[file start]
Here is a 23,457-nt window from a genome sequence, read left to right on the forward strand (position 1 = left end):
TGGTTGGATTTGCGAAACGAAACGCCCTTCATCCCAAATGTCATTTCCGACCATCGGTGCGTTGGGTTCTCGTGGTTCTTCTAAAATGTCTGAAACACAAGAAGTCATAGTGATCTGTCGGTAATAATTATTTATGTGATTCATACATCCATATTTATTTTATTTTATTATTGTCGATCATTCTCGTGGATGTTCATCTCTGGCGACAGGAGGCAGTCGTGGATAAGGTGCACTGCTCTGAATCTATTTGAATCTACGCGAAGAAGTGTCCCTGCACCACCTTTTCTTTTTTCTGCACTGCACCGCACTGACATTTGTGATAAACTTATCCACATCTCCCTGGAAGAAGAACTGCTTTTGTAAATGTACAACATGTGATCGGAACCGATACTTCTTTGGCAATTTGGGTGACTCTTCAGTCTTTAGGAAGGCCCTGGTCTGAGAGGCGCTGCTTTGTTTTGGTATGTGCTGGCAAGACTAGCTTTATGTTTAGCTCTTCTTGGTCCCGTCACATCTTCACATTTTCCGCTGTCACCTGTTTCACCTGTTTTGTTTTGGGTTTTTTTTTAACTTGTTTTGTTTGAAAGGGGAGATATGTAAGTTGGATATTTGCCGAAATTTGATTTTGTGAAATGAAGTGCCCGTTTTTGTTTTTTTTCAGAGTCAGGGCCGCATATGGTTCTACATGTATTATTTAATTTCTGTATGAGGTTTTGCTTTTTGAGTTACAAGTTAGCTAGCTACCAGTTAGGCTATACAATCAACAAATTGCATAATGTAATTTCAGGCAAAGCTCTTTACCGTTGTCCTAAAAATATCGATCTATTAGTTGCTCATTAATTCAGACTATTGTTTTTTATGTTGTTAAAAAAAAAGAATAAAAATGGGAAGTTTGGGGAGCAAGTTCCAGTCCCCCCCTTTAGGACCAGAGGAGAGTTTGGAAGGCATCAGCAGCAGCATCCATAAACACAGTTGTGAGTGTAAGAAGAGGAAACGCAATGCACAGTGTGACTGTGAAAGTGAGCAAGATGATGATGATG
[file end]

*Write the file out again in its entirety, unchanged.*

Here is a 23,457-nt window from a genome sequence, read left to right on the forward strand (position 1 = left end):
TGGTTGGATTTGCGAAACGAAACGCCCTTCATCCCAAATGTCATTTCCGACCATCGGTGCGTTGGGTTCTCGTGGTTCTTCTAAAATGTCTGAAACACAAGAAGTCATAGTGATCTGTCGGTAATAATTATTTATGTGATTCATACATCCATATTTATTTTATTTTATTATTGTCGATCATTCTCGTGGATGTTCATCTCTGGCGACAGGAGGCAGTCGTGGATAAGGTGCACTGCTCTGAATCTATTTGAATCTACGCGAAGAAGTGTCCCTGCACCACCTTTTCTTTTTTCTGCACTGCACCGCACTGACATTTGTGATAAACTTATCCACATCTCCCTGGAAGAAGAACTGCTTTTGTAAATGTACAACATGTGATCGGAACCGATACTTCTTTGGCAATTTGGGTGACTCTTCAGTCTTTAGGAAGGCCCTGGTCTGAGAGGCGCTGCTTTGTTTTGGTATGTGCTGGCAAGACTAGCTTTATGTTTAGCTCTTCTTGGTCCCGTCACATCTTCACATTTTCCGCTGTCACCTGTTTCACCTGTTTTGTTTTGGGTTTTTTTTTAACTTGTTTTGTTTGAAAGGGGAGATATGTAAGTTGGATATTTGCCGAAATTTGATTTTGTGAAATGAAGTGCCCGTTTTTGTTTTTTTTCAGAGTCAGGGCCGCATATGGTTCTACATGTATTATTTAATTTCTGTATGAGGTTTTGCTTTTTGAGTTACAAGTTAGCTAGCTACCAGTTAGGCTATACAATCAACAAATTGCATAATGTAATTTCAGGCAAAGCTCTTTACCGTTGTCCTAAAAATATCGATCTATTAGTTGCTCATTAATTCAGACTATTGTTTTTTATGTTGTTAAAAAAAAAGAATAAAAATGGGAAGTTTGGGGAGCAAGTTCCAGTCCCCCCCTTTAGGACCAGAGGAGAGTTTGGAAGGCATCAGCAGCAGCATCCATAAACACAGTTGTGAGTGTAAGAAGAGGAAACGCAATGCACAGTGTGACTGTGAAAGTGAGCAAGATGATGATGATG